With a corporate mantra like “Rising”, it’s fair to assume exciting things are happening at Aurora Cooperative. This bold statement is based in the firm’s pride in moving itself away from the old cooperative mentality, and shifting its focus toward a progressive business approach.
For more than a century, Aurora Cooperative, a grain marketer and agricultural supplier, has been a partner in the success of agriculture in its part of the world. Serving Nebraska and surrounding states, the cooperative operates locations in 31 communities in south central Nebraska and northern Kansas. It employs 475, and provides quality, competitive products and services to its 4,500 grower members.
The cooperative brings in approximately $700 million in annual sales across its four core businesses: grain, agronomy, feed and energy.
Its grain division handles 80 million bushels annually within a network of 19 elevators, all but one located in Nebraska. Keeping in line with the firm’s commitment to innovations, the cooperative took a fresh look at the static storage of grain, and has shifted toward the high-velocity movement of grain in, grain out of facilities.
“The Aurora Cooperative’s grain customers are class-leading in their ability to produce crops at an ever-increasing yield level,” says Mark Cleveland, head of Aurora Cooperative’s grain operations. To keep up with this growth, the company has sought out to solidify grain markets for its customers.
In February 2010, the cooperative announced its plan to expand its grain storage, drying and handling capabilities at its three railroad terminals located at Sedan, Grand Island and Aurora (West), NE. The goal of the $11 million expansion is simple: To access existing and emerging grain markets — especially global export markets — through ports in the Pacific Northwest, West Coast and Gulf of Mexico.
The three locations sit within 60-mile radius of each other in south central Nebraska. The cooperative also operates a fourth 27-car loading terminal in Superior, NE.
“[This expansion] is further evidence of the leadership, vision and determination of the patrons of the Aurora Cooperative — the American farmers — who make this company the market-leading entity that it is today,” Cleveland says. The message an investment of this scale sends to its members: We’re here for you, and we’re here to stay.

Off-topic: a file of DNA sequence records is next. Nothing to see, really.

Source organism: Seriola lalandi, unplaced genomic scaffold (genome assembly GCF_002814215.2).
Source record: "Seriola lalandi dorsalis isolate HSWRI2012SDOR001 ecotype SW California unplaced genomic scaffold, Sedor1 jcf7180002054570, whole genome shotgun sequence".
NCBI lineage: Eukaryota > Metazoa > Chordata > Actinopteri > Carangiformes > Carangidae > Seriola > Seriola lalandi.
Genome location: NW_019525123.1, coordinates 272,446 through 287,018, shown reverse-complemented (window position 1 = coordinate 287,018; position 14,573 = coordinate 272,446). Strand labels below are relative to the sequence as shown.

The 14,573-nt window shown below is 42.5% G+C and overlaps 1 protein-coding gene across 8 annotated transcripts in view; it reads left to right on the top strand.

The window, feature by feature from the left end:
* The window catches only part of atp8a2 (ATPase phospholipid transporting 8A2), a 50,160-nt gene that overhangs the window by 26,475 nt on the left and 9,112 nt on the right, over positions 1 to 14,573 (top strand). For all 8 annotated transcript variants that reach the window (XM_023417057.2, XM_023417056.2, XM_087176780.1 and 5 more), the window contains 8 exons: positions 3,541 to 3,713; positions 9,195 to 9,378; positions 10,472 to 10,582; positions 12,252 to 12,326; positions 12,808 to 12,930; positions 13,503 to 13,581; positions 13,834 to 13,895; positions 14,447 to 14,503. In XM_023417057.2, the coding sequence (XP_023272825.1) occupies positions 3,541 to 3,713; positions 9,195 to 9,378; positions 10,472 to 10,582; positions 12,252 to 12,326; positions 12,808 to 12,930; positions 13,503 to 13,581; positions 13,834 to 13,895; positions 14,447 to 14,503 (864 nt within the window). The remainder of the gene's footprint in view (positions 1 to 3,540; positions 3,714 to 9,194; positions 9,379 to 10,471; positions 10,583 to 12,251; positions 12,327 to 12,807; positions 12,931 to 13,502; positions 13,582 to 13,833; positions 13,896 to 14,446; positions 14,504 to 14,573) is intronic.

Feed & Grain traveled to Nebraska to check in on the progress.
Rails drives expansion
Aurora Cooperative’s grain terminal upgrades will increase the velocity of grain movement in receiving, staging and loading unit/shuttle trains operations at each facility. Once complete, each grain terminal will have the full capability to handle multiple species of grain, including yellow/white corn, soybeans and winter wheat under Class 1 railroad shuttle-train specifications.
“[The expansion] will strengthen our partnership with the railroads, Union Pacific and Burlington Northern-Santa Fe, and allow us to meet the time requirements necessary to take advantage of their incentive programs,” explains Mark Jorgenson, merchandiser, Aurora Cooperative-Sedan. “Ultimately, we’ll be able to offer the best prices to the producers; it will also allow us to access the best markets.”
With Todd & Sargent at the helm, construction began at the Sedan and Aurora West locations during the spring of 2010; both sites plan to utilize their expansion capabilities for the 2010 fall harvest. Meanwhile, Grand Island’s expansion began in the fall of 2010, and is scheduled to open in the summer of 2011.
As rail has gotten more efficient — growing more concerned about their velocity, how much they can move and how fast they can move it — it moved toward 100- and 110-car shuttles, average car size grew to 3,550 bushels per car, and with heavy axel to 4,000 bushels. With more power and increased efficiency and effectiveness, the industry struggles to keep pace with demands; and having access to at least 100-car shuttle loading is critical.
“We’re getting toward the western edge of the Corn Belt, and our ability to access to markets going west is crucial to our success as an organization,” Cleveland says.